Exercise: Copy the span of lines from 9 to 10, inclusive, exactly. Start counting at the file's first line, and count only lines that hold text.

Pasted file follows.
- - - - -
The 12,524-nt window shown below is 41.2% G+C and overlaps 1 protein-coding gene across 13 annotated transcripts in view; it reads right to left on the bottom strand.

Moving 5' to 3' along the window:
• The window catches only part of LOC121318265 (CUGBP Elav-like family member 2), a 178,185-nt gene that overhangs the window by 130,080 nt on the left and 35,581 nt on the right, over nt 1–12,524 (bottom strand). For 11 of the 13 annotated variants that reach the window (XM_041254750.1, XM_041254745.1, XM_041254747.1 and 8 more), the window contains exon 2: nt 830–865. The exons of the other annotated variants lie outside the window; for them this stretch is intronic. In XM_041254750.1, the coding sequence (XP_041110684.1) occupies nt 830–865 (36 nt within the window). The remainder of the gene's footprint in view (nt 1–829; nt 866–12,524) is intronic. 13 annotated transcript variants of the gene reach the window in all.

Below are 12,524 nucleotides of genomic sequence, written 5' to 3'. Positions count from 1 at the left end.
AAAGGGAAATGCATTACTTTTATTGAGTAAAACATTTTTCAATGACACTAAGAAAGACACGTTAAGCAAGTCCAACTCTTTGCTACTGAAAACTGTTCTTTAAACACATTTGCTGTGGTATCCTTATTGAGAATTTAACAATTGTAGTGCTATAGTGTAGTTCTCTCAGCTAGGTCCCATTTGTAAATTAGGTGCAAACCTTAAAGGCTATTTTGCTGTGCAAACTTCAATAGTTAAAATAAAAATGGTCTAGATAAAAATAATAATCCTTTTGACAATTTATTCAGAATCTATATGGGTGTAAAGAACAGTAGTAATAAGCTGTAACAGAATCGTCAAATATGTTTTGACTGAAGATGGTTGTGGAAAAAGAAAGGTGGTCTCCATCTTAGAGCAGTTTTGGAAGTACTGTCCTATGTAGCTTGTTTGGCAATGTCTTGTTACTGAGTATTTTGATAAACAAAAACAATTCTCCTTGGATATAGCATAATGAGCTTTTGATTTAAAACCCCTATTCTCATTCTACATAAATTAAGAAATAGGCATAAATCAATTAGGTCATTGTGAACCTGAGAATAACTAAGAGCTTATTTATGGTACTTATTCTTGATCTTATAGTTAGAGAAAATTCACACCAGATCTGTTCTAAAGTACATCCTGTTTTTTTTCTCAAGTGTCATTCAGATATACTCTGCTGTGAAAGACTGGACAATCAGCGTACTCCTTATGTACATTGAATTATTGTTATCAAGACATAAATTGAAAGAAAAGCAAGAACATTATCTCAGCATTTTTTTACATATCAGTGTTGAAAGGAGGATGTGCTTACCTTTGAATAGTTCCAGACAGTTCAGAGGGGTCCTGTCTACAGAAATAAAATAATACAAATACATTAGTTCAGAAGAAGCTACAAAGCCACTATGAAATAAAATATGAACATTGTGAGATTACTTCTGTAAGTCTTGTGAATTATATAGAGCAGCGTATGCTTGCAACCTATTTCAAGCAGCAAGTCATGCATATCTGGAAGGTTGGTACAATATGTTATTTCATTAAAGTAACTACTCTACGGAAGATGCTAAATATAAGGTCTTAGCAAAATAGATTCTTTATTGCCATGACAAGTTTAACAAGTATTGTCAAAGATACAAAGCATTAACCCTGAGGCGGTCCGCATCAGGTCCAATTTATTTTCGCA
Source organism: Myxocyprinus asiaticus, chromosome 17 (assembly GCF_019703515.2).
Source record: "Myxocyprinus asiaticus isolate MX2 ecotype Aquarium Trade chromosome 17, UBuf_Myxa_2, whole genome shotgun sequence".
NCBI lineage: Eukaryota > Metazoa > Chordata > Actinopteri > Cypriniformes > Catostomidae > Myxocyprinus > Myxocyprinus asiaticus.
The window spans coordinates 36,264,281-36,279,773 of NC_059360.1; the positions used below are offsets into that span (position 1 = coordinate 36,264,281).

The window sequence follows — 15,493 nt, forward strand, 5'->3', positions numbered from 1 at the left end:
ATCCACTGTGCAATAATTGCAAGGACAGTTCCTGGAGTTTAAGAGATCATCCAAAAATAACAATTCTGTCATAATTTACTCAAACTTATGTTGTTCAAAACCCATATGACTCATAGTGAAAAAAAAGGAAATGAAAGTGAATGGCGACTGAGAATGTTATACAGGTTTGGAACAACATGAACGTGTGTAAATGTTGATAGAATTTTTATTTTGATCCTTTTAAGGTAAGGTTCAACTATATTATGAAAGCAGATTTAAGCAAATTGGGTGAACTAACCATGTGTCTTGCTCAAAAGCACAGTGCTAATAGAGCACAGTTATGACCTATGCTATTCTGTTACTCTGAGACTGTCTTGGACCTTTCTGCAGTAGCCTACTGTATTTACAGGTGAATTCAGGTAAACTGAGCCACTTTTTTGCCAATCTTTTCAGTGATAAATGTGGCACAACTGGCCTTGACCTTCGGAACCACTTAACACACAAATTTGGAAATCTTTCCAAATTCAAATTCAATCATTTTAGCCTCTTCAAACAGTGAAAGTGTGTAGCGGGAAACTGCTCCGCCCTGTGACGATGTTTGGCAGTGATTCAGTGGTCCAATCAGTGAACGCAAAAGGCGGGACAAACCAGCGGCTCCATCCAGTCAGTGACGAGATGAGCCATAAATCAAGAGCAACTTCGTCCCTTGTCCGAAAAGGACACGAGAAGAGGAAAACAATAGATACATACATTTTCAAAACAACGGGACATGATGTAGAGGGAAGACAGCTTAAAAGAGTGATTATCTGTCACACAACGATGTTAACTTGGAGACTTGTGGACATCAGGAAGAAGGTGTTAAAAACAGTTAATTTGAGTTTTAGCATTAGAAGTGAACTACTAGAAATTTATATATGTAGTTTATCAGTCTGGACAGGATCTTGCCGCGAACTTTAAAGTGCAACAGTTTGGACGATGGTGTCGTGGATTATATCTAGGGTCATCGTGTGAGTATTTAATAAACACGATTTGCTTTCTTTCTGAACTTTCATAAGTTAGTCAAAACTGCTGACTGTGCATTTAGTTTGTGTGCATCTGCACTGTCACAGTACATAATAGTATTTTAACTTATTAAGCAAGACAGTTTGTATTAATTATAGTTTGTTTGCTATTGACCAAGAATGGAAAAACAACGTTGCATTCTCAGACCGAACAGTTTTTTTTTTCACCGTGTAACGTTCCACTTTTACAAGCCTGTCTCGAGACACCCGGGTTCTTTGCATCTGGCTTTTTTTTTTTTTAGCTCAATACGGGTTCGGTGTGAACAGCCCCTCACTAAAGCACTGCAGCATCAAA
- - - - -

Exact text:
The window spans coordinates 36,264,281-36,279,773 of NC_059360.1; the positions used below are offsets into that span (position 1 = coordinate 36,264,281).

The window sequence follows — 15,493 nt, forward strand, 5'->3', positions numbered from 1 at the left end: